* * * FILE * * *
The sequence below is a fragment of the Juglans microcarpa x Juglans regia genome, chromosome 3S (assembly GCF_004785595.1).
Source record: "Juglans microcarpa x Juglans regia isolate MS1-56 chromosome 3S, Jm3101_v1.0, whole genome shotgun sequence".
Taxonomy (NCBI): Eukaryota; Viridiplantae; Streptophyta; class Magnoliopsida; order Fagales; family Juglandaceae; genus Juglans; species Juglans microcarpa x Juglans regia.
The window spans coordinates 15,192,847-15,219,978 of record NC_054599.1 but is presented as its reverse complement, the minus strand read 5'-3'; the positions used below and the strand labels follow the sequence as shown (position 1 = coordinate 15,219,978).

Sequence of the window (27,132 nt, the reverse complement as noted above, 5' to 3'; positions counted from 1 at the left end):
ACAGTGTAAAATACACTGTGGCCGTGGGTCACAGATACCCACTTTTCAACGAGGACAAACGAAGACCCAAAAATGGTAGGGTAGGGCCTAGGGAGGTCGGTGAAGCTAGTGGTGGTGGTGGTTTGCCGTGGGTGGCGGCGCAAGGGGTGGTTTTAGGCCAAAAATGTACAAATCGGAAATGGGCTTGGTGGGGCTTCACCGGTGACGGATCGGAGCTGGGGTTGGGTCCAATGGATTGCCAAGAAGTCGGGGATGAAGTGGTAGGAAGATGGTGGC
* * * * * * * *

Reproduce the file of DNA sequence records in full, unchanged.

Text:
The sequence below is a fragment of the Juglans microcarpa x Juglans regia genome, chromosome 3S (assembly GCF_004785595.1).
Source record: "Juglans microcarpa x Juglans regia isolate MS1-56 chromosome 3S, Jm3101_v1.0, whole genome shotgun sequence".
Taxonomy (NCBI): Eukaryota; Viridiplantae; Streptophyta; class Magnoliopsida; order Fagales; family Juglandaceae; genus Juglans; species Juglans microcarpa x Juglans regia.
The window spans coordinates 15,192,847-15,219,978 of record NC_054599.1 but is presented as its reverse complement, the minus strand read 5'-3'; the positions used below and the strand labels follow the sequence as shown (position 1 = coordinate 15,219,978).

Sequence of the window (27,132 nt, the reverse complement as noted above, 5' to 3'; positions counted from 1 at the left end):
ACAGTGTAAAATACACTGTGGCCGTGGGTCACAGATACCCACTTTTCAACGAGGACAAACGAAGACCCAAAAATGGTAGGGTAGGGCCTAGGGAGGTCGGTGAAGCTAGTGGTGGTGGTGGTTTGCCGTGGGTGGCGGCGCAAGGGGTGGTTTTAGGCCAAAAATGTACAAATCGGAAATGGGCTTGGTGGGGCTTCACCGGTGACGGATCGGAGCTGGGGTTGGGTCCAATGGATTGCCAAGAAGTCGGGGATGAAGTGGTAGGAAGATGGTGGC